Gibo: Surveys belong in the trash bin
By Jaime Laude
The Philippine Star
BACOLOD CITY , Philippines – Administration presidential candidate Gilbert Teodoro has a special place for surveys – in the trash can.
Campaigning here yesterday, he slammed mass media for putting too much emphasis on survey results, which he said tend to be misleading. He cited his consistently low standing in surveys amid what he said was massive support from people in the grassroots level.
“Surveys should be thrown to the trash cans,” Teodoro remarked, instead of landing on the front pages.
Teodoro told reporters to witness the outpouring of support that reflects the true preference of voters.
Pointing to the crowds that greeted him and his running mate Edu Manzano during a motorcade with key local party officials around the city yesterday, Teodoro remarked, “O, ano na ngayon ang masasabi ng survey na yan (now what can the surveys say about that).”
Manzano attended the campaign here before leaving for the US to attend the funeral of his elder brother, who died Wednesday.
Teodoro said surveys are mere guides and do not necessarily reflect the sentiment of the voting public.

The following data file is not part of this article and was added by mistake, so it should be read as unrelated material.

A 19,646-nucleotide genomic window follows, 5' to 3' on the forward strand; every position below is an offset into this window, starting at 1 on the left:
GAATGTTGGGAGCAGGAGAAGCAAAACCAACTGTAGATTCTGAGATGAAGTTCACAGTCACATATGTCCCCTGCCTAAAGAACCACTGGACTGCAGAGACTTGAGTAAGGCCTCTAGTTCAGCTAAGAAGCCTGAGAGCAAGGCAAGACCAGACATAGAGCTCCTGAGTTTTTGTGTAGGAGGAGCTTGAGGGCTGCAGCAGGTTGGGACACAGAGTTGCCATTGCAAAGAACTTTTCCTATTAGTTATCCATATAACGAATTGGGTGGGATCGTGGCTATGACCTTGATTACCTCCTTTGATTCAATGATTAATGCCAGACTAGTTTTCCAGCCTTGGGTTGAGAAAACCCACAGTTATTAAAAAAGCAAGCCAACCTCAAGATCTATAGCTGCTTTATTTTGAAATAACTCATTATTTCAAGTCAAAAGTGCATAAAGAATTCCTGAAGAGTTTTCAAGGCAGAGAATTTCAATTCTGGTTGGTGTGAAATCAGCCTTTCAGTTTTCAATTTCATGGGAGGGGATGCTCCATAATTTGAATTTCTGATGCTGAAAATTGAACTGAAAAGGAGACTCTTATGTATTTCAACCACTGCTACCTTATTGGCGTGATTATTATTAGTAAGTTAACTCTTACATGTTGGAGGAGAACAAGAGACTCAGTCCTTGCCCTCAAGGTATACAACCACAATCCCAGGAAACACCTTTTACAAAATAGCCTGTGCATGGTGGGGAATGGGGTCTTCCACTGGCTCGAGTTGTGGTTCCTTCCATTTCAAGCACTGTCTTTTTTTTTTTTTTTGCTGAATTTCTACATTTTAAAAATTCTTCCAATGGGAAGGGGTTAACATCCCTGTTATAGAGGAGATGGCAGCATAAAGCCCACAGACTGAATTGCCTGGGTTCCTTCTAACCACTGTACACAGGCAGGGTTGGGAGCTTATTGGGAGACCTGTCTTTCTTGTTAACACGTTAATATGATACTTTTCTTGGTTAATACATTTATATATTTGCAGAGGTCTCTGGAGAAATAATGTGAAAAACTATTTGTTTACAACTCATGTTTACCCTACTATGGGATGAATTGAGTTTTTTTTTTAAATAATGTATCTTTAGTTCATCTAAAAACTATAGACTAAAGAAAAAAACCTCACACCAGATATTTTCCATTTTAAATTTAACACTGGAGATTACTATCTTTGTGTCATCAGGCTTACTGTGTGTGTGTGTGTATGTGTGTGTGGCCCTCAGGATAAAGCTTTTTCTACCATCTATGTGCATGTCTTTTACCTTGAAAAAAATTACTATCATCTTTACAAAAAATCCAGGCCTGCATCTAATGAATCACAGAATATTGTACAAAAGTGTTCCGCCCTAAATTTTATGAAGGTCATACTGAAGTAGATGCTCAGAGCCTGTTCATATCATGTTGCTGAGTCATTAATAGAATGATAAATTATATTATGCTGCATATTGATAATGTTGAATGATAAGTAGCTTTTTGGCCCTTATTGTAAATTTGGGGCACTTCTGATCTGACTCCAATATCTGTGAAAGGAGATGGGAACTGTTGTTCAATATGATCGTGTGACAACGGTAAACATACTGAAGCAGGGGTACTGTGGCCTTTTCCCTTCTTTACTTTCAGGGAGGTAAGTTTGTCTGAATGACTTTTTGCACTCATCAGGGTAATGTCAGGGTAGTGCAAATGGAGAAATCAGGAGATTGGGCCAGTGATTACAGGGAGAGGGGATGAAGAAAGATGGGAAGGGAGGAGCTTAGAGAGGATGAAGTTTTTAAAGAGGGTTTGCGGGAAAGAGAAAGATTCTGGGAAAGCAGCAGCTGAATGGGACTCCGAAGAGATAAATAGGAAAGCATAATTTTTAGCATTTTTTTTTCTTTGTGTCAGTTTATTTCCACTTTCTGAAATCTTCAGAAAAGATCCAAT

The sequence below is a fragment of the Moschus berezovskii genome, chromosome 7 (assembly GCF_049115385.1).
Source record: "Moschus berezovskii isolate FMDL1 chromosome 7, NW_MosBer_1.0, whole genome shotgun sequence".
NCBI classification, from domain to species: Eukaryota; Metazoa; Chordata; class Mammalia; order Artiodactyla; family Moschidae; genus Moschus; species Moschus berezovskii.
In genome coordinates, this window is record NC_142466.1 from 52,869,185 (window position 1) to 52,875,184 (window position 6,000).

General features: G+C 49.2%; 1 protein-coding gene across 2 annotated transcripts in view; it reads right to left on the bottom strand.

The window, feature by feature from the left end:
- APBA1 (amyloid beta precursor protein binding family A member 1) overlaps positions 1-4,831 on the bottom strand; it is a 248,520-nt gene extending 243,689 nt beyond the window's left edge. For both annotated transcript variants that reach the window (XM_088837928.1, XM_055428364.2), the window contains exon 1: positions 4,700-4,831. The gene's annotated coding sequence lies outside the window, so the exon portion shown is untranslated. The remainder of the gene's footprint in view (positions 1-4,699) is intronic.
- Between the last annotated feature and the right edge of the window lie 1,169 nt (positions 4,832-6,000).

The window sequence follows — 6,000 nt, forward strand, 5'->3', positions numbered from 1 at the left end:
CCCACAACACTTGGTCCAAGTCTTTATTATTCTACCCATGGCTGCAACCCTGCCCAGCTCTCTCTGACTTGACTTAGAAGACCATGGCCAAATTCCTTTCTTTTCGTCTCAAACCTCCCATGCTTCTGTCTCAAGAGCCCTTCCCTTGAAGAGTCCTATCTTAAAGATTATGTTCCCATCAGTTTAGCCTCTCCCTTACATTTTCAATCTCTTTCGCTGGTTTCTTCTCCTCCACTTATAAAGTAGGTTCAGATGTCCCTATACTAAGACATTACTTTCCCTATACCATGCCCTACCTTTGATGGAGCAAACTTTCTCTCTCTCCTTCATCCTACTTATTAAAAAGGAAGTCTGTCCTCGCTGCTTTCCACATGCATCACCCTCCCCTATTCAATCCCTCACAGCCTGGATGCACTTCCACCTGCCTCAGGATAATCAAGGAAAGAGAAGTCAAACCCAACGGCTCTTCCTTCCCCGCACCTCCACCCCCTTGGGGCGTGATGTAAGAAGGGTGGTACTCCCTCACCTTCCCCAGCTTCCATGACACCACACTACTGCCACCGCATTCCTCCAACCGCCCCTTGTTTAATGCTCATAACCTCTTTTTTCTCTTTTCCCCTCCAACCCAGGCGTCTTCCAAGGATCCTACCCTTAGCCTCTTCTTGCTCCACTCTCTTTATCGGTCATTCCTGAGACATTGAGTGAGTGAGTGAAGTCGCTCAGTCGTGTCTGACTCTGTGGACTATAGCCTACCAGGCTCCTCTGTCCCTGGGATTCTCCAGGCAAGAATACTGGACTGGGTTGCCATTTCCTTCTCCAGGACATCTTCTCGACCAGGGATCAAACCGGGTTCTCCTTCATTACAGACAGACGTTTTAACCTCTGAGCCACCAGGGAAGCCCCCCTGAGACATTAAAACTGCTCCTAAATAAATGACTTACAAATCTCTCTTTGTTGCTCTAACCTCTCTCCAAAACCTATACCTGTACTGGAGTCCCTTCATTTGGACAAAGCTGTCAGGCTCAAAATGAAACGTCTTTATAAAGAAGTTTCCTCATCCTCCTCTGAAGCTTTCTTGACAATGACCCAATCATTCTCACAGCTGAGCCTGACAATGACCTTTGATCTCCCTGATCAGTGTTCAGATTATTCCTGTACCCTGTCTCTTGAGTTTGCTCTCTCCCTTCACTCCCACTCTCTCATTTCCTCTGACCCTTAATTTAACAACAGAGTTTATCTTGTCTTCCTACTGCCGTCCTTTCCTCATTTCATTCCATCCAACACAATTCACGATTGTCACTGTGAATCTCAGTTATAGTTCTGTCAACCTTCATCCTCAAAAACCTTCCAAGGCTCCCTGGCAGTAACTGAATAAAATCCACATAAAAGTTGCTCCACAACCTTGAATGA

Local officials led by Gov. Isidro Zayco, Rep. Monico Puentevella and President Arroyo’s brother-in-law Negros Occidental Rep. Ignacio Arroyo led supporters in the campaign for Teodoro and Manzano.
“It is with distinct honor to be trusted by each and everyone of you. We will be seeing each other again when we have already taken our oath of office,” Teodoro told a large gathering.
Teodoro also dismissed the reported advice of his cousin, Liberal Party (LP) presidential bet Sen. Benigno “Noynoy” Aquino III, to quit the race.
Aquino was said to have called on Teodoro and other presidential candidates to give up since the race has narrowed down to two candidates – him and Sen. Manuel Villar Jr. of the Nacionalista Party (NP).
“I am sorry, maybe that is Sen. Aquino’s opinion, but me, I will win this election because of our local support and the support of the people,” Teodoro said.
Teodoro advised Aquino not to be overconfident just because he is leading in the surveys.
“Sad to say, it is not surveys that will make you win but the support of the people and the support of the local leaders,” he said.
Teodoro said he maintains his campaign strategy of putting a positive attitude instead of engaging in political mudslinging with rivals.
The huge crowd also gave a warm reception to him candidate Rey Langit during the Plaza rally here.
“It’s very visible how the people support me, not just here, but also in other places like Tarlac, Pampanga, Bataan, Manila, and Parañaque, among others. That’s why (I) believe in the people’s voice (rather the surveys). In this case, we will emerge the winners,” Teodoro said.
He revealed former President Fidel Ramos has also advised him not to believe in surveys and stay focused on the campaign.
The secretive Ramos said he gave Teodoro unsolicited advice. “If he will stick to this advice, he has a big chance of winning the elections,” Ramos was quoted as saying.
Ramos also revealed that he gave Teodoro a “Green Book” which, he said, could be another formula in his victory.